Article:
"women's lives are destroyed due to alcohol abuse by the husband."
In a village in Gujarat, they follow a practice where grooms cannot get married if they drink alcohol.
The groom and his male family members are checked to see if they have consumed alcohol before the wedding takes place. This practice takes place in the village of Piyaj.
The men on the groom’s side of the family undergo a breathalyser test during the Baraat procession.
Piyaj is led by the Thakor community who deploy around 25 people to run the tests at the time of arranging the marriage, the engagement and on the day of the wedding.
If they find that the groom has consumed alcohol on his wedding day then he cannot get married.
He also cannot go through with his marriage if he is drunk during the pre-wedding festivities. His family subsequently pay a Rs. 1 Lakh (£1,100) fine to the bride’s family.
The practice came to fruition in 2015 after 15 men died as a result of alcohol abuse. All of them were under the age of 20.
It was also due to the lives of many women being ruined as a result of her husband’s constant drinking.
Even the younger male members of the groom’s family started to become alcoholics. Seeing this, the village leaders decided to impose an alcohol check on the groom and the male members of his family.
Rameshji Thakor, one of the village leaders, explained:
“We have witnessed many cases where the women’s lives are destroyed due to alcohol abuse by the husband.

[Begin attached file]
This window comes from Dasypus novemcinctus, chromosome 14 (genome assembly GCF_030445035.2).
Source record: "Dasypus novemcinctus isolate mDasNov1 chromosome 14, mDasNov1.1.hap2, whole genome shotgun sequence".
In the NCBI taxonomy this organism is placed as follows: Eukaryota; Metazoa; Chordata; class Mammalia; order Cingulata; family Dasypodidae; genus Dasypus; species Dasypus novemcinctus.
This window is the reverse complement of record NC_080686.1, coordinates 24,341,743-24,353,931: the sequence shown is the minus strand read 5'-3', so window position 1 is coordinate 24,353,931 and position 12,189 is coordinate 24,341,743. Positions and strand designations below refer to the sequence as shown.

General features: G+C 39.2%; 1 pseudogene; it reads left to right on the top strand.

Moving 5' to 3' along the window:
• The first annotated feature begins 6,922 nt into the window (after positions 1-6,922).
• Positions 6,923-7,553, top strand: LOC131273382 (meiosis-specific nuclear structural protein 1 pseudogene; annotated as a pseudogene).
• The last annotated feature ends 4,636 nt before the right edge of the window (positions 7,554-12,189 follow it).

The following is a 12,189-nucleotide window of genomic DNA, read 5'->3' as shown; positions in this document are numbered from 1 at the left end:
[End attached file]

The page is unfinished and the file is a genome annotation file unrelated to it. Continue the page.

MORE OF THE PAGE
“So the village elders have decided to use this trick to do a background check of the groom before the wedding.”
He went on to say that it has been positive as alcohol consumption has been significantly reduced.
Mr Thakor said that before the step was imposed, even teenagers were drinking heavily.
The unique wedding tradition has even led to some men quitting drinking completely over fears they will never be able to find a wife.
According to the village leader, they had spoken to the police about the alcohol issue but they did not take action.
Sometimes, raids were conducted on liquor shops, however, owners would receive a tip-off, leading to them closing their businesses and fleeing.
Mr Thakor alleged that the lack of police action is down to their connections with gangs operating in Piyaj.
One villager told Times Now News: “We had to find a way out of it.
“So instead of depending on the police we had started carrying out breathalyser test before fixing marriage and on the wedding day.”
As part of the tradition, village elders have formed groups to keep an eye on the groom and his family to ensure that they do not drink alcohol.